Two years in. Still no work in the banking industry. No takers on the job applications. Multiple prescription medications and regular therapy are part of his routine. He is barely staying afloat with his guitar business, but he is six months behind on rent. His brother loans him money. Suddenly, the IRS shows up at his door. After years of doing his own taxes, the government questions his write-offs for the guitar business, and suddenly wants to see video and photo proof of him playing regular gigs at bars, and that he is actually functioning as a working musician/artist/craftsman. Initially, they only want to see the previous year’s tax receipts. Then, nearly a year later, it is determined that he owes the IRS back taxes for thee year’s worth of self-employment from his guitar business that he’s been trying to get off the ground.

Three years in. Frustration reaches critical point. Still no job offers. The guitar business makes enough money to pay for food, and sometimes bills, but they are on a rotational basis. Not all bills are paid at the same time. Bankruptcy comes up in conversations. He no longer has an apartment; instead, he is living out of his guitar shop, in the back room where the customers don’t go. He is up to six different prescription medications now to numb the pain of depression. He regularly sees therapists to try and drown it all out, but their only solution is to prescribe a different round of pills.

Penniless and broken, the once bright-eyed youth finds himself with close to $300,000 of debt. A house mortgage that is about to be foreclosed on. Broken leases. Back taxes owed. Student loan debts. Credit card debt. No real job in three years. An education that is absolutely worthless. A resume that no one gives a shit about. Meanwhile, bank CEOs and big business receive billions of dollars in free money from the bailout, allowing corrupt officials to discharge billions of dollars in debt. But the little guy, the young man who put his faith in the system, can’t discharge his debt in bankruptcy because the system won’t allow him. Instead, he is told he has no choice but to pay off the debts that he was lured into believing were a necessity in the first place…or face a life in prison.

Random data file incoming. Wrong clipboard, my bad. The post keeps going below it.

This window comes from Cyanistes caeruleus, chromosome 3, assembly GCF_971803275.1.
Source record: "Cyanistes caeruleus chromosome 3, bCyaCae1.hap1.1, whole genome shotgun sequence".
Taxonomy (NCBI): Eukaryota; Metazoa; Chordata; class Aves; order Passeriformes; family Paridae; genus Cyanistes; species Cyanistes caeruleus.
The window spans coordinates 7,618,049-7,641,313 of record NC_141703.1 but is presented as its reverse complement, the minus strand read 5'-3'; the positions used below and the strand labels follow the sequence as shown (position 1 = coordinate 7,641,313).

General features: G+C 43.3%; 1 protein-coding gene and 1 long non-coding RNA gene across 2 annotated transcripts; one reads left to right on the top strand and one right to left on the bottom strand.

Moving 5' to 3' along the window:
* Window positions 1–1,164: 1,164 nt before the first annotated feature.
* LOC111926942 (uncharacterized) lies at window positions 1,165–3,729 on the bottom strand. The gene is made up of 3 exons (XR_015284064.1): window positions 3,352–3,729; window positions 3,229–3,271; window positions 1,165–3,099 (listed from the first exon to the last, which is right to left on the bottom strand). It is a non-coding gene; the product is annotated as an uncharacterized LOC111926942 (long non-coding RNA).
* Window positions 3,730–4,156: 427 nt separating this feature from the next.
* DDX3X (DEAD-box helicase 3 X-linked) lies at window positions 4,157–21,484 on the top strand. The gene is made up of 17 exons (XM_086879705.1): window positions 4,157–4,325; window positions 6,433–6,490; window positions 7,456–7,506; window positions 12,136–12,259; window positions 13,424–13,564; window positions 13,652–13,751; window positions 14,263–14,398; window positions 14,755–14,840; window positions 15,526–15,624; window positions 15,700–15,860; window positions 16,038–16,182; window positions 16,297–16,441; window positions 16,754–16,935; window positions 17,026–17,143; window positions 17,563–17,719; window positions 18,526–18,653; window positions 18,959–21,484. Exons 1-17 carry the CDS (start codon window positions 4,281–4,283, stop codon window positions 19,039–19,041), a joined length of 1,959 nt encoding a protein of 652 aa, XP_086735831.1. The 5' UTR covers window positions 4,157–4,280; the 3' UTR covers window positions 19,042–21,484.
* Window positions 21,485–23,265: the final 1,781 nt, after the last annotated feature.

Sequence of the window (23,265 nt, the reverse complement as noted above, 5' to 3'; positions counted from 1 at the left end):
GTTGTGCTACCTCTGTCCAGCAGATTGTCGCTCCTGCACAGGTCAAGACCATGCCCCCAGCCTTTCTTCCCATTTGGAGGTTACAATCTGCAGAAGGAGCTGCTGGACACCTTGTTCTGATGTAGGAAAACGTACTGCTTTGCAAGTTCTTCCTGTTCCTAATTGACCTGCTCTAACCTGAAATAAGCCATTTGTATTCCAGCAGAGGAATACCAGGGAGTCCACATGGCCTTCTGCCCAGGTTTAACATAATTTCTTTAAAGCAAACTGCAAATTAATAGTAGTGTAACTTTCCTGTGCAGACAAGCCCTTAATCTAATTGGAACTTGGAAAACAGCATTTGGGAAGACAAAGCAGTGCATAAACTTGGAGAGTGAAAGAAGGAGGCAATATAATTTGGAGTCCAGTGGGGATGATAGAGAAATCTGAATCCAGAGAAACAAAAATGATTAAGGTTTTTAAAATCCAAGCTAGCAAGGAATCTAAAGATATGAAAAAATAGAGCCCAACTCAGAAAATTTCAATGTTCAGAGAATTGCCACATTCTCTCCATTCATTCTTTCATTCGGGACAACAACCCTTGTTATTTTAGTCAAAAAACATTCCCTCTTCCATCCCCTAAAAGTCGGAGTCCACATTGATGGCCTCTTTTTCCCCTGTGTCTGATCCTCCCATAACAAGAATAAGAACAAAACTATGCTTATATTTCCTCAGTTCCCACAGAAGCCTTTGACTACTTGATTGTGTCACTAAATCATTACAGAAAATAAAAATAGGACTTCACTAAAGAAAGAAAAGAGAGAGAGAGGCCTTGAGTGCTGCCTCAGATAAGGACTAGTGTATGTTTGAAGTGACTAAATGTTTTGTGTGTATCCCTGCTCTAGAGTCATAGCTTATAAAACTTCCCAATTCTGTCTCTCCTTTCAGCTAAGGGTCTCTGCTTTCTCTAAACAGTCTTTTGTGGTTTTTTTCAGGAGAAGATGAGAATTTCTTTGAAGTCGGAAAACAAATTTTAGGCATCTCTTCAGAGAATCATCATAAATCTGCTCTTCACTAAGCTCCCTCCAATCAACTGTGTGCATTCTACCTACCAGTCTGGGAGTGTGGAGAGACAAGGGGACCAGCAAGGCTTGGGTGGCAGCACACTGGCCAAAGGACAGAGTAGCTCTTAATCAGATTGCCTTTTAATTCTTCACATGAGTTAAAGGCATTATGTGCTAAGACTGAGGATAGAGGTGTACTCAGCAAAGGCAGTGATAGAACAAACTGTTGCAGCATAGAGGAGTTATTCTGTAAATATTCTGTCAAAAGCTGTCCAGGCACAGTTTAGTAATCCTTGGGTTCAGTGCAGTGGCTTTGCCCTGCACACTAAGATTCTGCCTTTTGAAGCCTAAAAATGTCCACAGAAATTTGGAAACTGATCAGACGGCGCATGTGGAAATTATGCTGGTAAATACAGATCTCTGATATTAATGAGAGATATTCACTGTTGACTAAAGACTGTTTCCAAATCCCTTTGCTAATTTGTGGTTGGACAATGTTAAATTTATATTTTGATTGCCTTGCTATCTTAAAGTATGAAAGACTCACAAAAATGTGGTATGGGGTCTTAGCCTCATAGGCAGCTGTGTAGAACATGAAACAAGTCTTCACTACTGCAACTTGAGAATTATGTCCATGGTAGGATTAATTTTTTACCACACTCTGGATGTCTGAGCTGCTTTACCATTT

The young man who once had everything, who had pursued The American Dream, who went to college for an education just like the system told him to do, who put his faith in the credit system just like he was told to do, who took out student loans and got credit cards and a mortgage from the bank just like he was told to do, who did everything by the book and followed the rules, found himself with nothing except a massive ball and chain attached to his ankle.

Running on fumes and desperation, he leaves Chicago and returns to the family ranch, penniless, at the age of 30. As the weeks go by, depression rises and hope fades. The life that was once held in his grasp, promised to him by the concepts of The American Dream, is gone. He has reached rock bottom. The combination of massive debt, back taxes and unemployment for three years without pay takes its tool. He has reached his breaking point and takes his own life.

This was my brother, Joshua Paul Anderson. On Sunday, December 2nd, 2012, he took his own life. Faced with an uncertain future, unpaid unemployment for three years, an impossible amount of debt, credit hunters and the IRS threatening him, he decided to end his life rather than face another year of the same, if not worsening, conditions.

Consider this a cautionary tale. In recent months, you have seen me post numerous articles shared from news sources around the world, talking about the broken system that is currently dragging entire nations to their knees. The United States is not the only country suffering. Spain, Greece, Italy, the United Kingdom, these are all countries going through similar issues. People in the U.K. and the U.S. living in tent cities and B&Bs. Families find themselves going from living upper middle-class lifestyles to being penniless and living on the bare minimum, reaching third-world living conditions in first-world countries.

The most recent blog post I wrote for The Expat Guidebook blog talked about how it wasn’t supposed to be this way, with the vast majority of middle-class Americans waking up to the reality that no, it isn’t getting better. Half a decade in, the recession isn’t going away. It’s getting worse. Unemployment continues to rise. Families have drained their savings accounts. People have been unemployed for as much as five years, doing anything they can to get by, living third-world lives in first-world countries. Students are rallying across the United States with cries of how their student loans have ruined their lives.